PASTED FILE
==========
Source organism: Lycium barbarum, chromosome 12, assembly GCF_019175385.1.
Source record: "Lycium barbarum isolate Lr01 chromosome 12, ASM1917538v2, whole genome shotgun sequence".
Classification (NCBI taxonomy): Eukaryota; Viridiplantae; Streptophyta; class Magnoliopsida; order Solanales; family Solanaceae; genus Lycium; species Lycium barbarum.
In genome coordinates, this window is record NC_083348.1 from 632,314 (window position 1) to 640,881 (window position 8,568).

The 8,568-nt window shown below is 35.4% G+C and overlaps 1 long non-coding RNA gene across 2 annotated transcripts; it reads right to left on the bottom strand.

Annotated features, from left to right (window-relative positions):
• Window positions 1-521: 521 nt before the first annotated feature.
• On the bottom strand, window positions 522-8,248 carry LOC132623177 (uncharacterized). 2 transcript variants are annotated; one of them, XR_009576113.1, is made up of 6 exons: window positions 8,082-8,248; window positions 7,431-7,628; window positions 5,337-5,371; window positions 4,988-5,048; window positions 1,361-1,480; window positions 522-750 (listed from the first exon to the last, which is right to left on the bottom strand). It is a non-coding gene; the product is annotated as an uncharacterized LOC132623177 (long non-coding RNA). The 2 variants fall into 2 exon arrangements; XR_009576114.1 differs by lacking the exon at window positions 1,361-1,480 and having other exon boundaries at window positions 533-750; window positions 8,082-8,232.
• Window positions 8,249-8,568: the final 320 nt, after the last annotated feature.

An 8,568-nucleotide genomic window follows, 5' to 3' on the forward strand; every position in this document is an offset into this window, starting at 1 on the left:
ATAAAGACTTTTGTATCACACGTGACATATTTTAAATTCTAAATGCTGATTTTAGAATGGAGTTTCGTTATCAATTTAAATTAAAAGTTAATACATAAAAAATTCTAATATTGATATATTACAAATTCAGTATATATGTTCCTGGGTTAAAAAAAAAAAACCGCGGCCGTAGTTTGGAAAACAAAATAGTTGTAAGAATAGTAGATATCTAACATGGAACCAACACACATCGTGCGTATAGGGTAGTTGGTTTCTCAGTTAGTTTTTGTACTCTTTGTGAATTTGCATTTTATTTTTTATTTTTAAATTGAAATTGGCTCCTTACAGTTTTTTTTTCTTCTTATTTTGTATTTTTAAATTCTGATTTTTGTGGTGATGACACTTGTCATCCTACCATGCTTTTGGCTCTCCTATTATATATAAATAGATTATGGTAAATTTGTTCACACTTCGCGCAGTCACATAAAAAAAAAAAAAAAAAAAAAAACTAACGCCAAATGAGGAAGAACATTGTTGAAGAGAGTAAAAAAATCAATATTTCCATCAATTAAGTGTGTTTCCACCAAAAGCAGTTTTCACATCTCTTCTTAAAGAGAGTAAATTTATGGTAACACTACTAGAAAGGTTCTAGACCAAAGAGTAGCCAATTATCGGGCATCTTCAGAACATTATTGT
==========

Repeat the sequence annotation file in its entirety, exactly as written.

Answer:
Source organism: Lycium barbarum, chromosome 12, assembly GCF_019175385.1.
Source record: "Lycium barbarum isolate Lr01 chromosome 12, ASM1917538v2, whole genome shotgun sequence".
Classification (NCBI taxonomy): Eukaryota; Viridiplantae; Streptophyta; class Magnoliopsida; order Solanales; family Solanaceae; genus Lycium; species Lycium barbarum.
In genome coordinates, this window is record NC_083348.1 from 632,314 (window position 1) to 640,881 (window position 8,568).

The 8,568-nt window shown below is 35.4% G+C and overlaps 1 long non-coding RNA gene across 2 annotated transcripts; it reads right to left on the bottom strand.

Annotated features, from left to right (window-relative positions):
• Window positions 1-521: 521 nt before the first annotated feature.
• On the bottom strand, window positions 522-8,248 carry LOC132623177 (uncharacterized). 2 transcript variants are annotated; one of them, XR_009576113.1, is made up of 6 exons: window positions 8,082-8,248; window positions 7,431-7,628; window positions 5,337-5,371; window positions 4,988-5,048; window positions 1,361-1,480; window positions 522-750 (listed from the first exon to the last, which is right to left on the bottom strand). It is a non-coding gene; the product is annotated as an uncharacterized LOC132623177 (long non-coding RNA). The 2 variants fall into 2 exon arrangements; XR_009576114.1 differs by lacking the exon at window positions 1,361-1,480 and having other exon boundaries at window positions 533-750; window positions 8,082-8,232.
• Window positions 8,249-8,568: the final 320 nt, after the last annotated feature.

An 8,568-nucleotide genomic window follows, 5' to 3' on the forward strand; every position in this document is an offset into this window, starting at 1 on the left:
ATAAAGACTTTTGTATCACACGTGACATATTTTAAATTCTAAATGCTGATTTTAGAATGGAGTTTCGTTATCAATTTAAATTAAAAGTTAATACATAAAAAATTCTAATATTGATATATTACAAATTCAGTATATATGTTCCTGGGTTAAAAAAAAAAAACCGCGGCCGTAGTTTGGAAAACAAAATAGTTGTAAGAATAGTAGATATCTAACATGGAACCAACACACATCGTGCGTATAGGGTAGTTGGTTTCTCAGTTAGTTTTTGTACTCTTTGTGAATTTGCATTTTATTTTTTATTTTTAAATTGAAATTGGCTCCTTACAGTTTTTTTTTCTTCTTATTTTGTATTTTTAAATTCTGATTTTTGTGGTGATGACACTTGTCATCCTACCATGCTTTTGGCTCTCCTATTATATATAAATAGATTATGGTAAATTTGTTCACACTTCGCGCAGTCACATAAAAAAAAAAAAAAAAAAAAAAACTAACGCCAAATGAGGAAGAACATTGTTGAAGAGAGTAAAAAAATCAATATTTCCATCAATTAAGTGTGTTTCCACCAAAAGCAGTTTTCACATCTCTTCTTAAAGAGAGTAAATTTATGGTAACACTACTAGAAAGGTTCTAGACCAAAGAGTAGCCAATTATCGGGCATCTTCAGAACATTATTGT